Security Policy Settings Overview


Applies To: Windows 8.1, Windows Server 2012 R2, Windows Server 2012, Windows 8

This topic provides high-level information about security settings in, and links to more detailed reference topics, procedures, and guides about security policy settings.

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Security policy settings description

Security settings incorporated into policies are rules that administrators configure on a computer or multiple computers for the purpose of protecting resources on a computer or network. The Security Settings extension of the Local Group Policy Object Editor snap-in allows you to define security configurations as part of a Group Policy Object (GPO). The GPOs are linked to Active Directory containers such as sites, domains, or organizational units, and enable administrators to manage security settings for multiple computers from any computer joined to the domain. Security settings are used as part of your overall security implementation to help secure domain controllers, servers, clients and other resources in your organization.

Practical applications

Security settings can control:

  • User authentication to a network or computer.

  • The resources that users are permitted to access.

  • Whether to record a user’s or group’s actions in the Event log.

  • Membership in a group.

New and changed functionality

There are no changes in functionality to the tools and snap-ins used to administer security policy settings on the local computer or throughout the domain using Group Policy.

There were no policy settings added in Windows Server 2012 R2 and Windows 8.1.

The following table lists the Security Settings new for Windows Server 2012 and Windows 8. For detailed descriptions of these and other settings, see Security Policy Settings Reference.

Security policy



Accounts: Block Microsoft accounts

Windows Settings/Security Settings/Local Policies/Security Options

This policy setting prevents users from adding new Microsoft accounts on this computer.

Interactive logon: Machine account threshold.

Windows Settings/Security Settings/Local Policies/Security Options

The computer lockout policy is enforced only on those computers that have BitLocker enabled for protecting operating system volumes. Please ensure that appropriate recovery password backup policies are enabled.

Interactive logon: Machine inactivity limit.

Windows Settings/Security Settings/Local Policies/Security Options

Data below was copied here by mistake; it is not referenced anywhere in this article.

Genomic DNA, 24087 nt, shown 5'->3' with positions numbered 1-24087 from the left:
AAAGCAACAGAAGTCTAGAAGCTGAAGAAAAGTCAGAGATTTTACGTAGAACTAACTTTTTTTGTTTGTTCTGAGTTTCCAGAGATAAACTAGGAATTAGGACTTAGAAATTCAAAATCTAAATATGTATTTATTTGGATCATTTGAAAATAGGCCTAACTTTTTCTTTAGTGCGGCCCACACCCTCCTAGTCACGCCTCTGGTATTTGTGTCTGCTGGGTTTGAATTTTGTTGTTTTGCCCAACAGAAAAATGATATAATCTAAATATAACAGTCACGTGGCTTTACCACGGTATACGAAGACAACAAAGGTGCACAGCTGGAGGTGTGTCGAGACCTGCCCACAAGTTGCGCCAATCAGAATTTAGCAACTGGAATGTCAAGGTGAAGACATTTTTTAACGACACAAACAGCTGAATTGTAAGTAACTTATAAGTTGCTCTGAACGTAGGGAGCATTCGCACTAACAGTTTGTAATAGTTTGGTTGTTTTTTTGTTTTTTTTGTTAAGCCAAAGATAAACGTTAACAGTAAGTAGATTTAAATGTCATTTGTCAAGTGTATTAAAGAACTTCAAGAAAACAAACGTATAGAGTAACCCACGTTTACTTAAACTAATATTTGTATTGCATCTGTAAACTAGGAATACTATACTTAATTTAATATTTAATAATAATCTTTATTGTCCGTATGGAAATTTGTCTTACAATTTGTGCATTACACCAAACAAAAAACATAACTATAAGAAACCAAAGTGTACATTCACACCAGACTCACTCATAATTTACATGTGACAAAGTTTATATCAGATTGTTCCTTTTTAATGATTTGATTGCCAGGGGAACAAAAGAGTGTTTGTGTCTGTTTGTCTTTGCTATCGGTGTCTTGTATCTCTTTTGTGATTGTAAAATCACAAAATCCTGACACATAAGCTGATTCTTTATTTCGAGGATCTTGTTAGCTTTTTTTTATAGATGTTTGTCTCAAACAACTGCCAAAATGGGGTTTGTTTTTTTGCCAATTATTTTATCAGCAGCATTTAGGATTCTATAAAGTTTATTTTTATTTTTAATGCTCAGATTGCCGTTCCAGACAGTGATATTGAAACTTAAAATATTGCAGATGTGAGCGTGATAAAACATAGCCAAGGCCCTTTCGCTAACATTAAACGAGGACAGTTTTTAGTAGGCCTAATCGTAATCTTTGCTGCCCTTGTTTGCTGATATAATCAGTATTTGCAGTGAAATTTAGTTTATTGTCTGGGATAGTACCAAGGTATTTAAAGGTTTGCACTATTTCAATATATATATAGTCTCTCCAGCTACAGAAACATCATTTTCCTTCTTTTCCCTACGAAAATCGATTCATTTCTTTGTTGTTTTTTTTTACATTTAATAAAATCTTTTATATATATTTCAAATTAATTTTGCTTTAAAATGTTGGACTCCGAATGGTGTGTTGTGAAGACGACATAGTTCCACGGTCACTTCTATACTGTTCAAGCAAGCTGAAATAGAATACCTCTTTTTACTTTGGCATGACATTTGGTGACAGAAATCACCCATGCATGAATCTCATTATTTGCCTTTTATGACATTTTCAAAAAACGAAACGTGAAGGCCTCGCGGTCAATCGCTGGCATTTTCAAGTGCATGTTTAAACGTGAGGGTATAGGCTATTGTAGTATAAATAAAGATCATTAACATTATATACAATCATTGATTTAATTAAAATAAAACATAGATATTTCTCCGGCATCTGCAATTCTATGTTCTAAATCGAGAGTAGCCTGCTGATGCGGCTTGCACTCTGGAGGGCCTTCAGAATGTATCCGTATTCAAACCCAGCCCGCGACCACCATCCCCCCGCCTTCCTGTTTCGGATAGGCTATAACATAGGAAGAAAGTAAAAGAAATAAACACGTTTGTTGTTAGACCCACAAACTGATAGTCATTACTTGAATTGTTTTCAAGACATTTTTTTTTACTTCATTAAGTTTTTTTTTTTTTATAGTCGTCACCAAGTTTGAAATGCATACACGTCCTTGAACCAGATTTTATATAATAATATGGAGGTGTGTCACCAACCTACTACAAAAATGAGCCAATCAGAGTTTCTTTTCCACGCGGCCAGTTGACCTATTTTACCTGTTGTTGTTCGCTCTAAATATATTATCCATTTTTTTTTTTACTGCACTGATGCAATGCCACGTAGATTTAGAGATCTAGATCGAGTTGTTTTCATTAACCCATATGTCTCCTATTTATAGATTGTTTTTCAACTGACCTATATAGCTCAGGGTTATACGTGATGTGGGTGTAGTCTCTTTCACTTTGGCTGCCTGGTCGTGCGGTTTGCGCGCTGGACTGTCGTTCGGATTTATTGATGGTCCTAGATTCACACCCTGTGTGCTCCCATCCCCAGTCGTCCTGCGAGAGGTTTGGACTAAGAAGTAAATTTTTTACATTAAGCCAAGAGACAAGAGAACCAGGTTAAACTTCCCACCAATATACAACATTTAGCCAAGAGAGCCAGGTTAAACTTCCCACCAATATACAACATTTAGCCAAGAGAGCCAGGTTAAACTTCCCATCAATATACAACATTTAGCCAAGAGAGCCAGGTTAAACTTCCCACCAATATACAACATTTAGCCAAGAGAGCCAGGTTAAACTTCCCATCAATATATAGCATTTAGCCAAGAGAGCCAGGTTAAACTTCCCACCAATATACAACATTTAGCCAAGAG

Windows notices inactivity of a logon session, and if the amount of inactive time exceeds the inactivity limit, then the screen saver will run, locking the session.

Microsoft network server: Attempt S4U2Self to obtain claim information

Windows Settings/Security Settings/Local Policies/Security Options

This security setting is to support clients running a version of Windows prior to Windows 8 that are trying to access a file share that requires user claims. This setting determines whether the local file server will attempt to use Kerberos Service-For-User-To-Self (S4U2Self) functionality to obtain a network client principal’s claims from the client’s account domain

Packaged app Rules

Windows Settings/Security Settings/Application Control Policies/AppLocker

AppLocker rules that apply to files that share the same attributes: publisher name, package name, and package version.

Deprecated functionality

No functionality to set or maintain security settings has been deprecated in the versions designated in the Applies to list at the top of this page.

See also

For information about methods to administer security policies and policy settings, see Administer Security Policy Settings.

The following table provides links to additional resources that can help you understand and implement security policies using security settings in the versions designated in the Applies to list at the top of this page.



Group Policy Settings Reference for Windows and Windows Server from Official Microsoft Download Center


Administer Security Policy Settings


For Windows Server 2003 and Windows XP, see Security Settings Extension Technical Reference

For Windows Server 2008 R2, Windows Server 2008, Windows 7, and Windows Vista, see Server Security Policy Management Technical Reference.

For others, see Security Policy Settings Technical Overview.


Windows Security Survival Guide

Threats and Countermeasures Guide: Security Settings in Windows Server 2008 R2 and Windows 7

For Windows Server 2012 and Windows 8, see Microsoft Security Compliance Manager (SCM) in the TechNet Wiki.

Tools and settings

 Security Policy Settings Technical Overview

Security Policy Settings Reference

For Windows Server 2003, see Security Settings Extension Technical Reference

Download: Group Policy Settings Reference for Windows and Windows Server

Community resources

Windows Security Survival Guide

Related technologies

Group Policy Overview